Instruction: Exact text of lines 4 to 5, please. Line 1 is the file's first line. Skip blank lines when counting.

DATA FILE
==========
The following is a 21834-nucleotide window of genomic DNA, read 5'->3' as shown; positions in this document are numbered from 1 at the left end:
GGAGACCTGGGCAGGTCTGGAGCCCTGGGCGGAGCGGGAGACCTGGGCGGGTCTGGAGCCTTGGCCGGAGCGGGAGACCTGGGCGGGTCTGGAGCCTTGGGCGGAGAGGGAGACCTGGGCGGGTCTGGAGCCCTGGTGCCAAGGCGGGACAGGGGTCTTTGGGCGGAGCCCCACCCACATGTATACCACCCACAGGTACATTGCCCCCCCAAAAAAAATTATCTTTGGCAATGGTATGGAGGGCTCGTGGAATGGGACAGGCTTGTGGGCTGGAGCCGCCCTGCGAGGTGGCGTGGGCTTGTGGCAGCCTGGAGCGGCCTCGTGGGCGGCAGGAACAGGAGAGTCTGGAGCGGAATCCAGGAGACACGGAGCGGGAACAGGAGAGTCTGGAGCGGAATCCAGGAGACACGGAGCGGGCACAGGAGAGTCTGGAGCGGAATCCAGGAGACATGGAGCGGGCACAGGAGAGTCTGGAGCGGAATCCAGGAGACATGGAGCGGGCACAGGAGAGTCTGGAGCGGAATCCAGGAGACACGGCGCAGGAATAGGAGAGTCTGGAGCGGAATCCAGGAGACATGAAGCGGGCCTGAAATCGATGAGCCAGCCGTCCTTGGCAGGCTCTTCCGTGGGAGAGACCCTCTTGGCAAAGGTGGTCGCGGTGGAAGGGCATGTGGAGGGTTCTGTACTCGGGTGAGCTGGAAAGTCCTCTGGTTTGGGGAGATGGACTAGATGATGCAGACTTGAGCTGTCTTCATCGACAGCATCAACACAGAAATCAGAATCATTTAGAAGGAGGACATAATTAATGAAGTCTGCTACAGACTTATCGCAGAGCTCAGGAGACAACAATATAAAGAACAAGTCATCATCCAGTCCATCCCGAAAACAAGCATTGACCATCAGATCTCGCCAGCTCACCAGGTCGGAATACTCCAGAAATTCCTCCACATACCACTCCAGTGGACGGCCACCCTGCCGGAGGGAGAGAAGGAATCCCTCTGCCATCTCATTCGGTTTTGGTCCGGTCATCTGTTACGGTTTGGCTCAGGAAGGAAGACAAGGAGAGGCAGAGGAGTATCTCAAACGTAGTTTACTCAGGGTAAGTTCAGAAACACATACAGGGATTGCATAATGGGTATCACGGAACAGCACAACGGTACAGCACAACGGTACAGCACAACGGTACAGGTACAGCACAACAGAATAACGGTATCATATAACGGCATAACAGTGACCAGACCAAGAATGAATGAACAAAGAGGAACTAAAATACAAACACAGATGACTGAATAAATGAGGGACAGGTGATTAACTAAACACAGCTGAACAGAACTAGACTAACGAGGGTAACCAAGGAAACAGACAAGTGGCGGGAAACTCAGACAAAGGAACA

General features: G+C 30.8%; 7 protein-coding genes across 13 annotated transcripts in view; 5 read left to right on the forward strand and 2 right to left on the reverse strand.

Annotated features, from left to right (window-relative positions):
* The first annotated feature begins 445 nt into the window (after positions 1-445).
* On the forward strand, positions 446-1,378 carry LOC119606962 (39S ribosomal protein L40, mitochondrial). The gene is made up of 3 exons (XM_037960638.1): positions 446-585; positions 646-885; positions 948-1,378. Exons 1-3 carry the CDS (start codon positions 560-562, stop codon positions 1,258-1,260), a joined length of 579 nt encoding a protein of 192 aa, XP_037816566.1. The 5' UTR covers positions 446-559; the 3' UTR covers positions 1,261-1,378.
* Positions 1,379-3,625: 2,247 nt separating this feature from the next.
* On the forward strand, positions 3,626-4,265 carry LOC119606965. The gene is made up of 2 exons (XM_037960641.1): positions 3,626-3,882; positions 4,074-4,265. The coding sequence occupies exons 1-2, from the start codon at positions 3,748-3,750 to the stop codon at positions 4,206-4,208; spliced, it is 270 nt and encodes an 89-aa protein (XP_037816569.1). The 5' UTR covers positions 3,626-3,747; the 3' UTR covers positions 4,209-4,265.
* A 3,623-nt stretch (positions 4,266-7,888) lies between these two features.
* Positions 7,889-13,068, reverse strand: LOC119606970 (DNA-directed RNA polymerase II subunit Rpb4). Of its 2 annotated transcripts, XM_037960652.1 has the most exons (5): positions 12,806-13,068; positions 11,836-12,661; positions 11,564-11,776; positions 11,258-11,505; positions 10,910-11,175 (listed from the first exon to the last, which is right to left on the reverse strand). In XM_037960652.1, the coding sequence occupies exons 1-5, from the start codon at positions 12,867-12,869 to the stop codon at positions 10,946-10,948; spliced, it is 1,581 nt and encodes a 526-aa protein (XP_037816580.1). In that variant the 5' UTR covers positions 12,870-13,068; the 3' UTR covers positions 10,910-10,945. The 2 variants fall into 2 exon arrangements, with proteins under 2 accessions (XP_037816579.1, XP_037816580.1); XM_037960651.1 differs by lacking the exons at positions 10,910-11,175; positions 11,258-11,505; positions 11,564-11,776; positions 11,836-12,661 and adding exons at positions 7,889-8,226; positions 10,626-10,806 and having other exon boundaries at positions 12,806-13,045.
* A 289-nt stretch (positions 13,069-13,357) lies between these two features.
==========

Annotated features, from left to right (window-relative positions):
* The first annotated feature begins 445 nt into the window (after positions 1-445).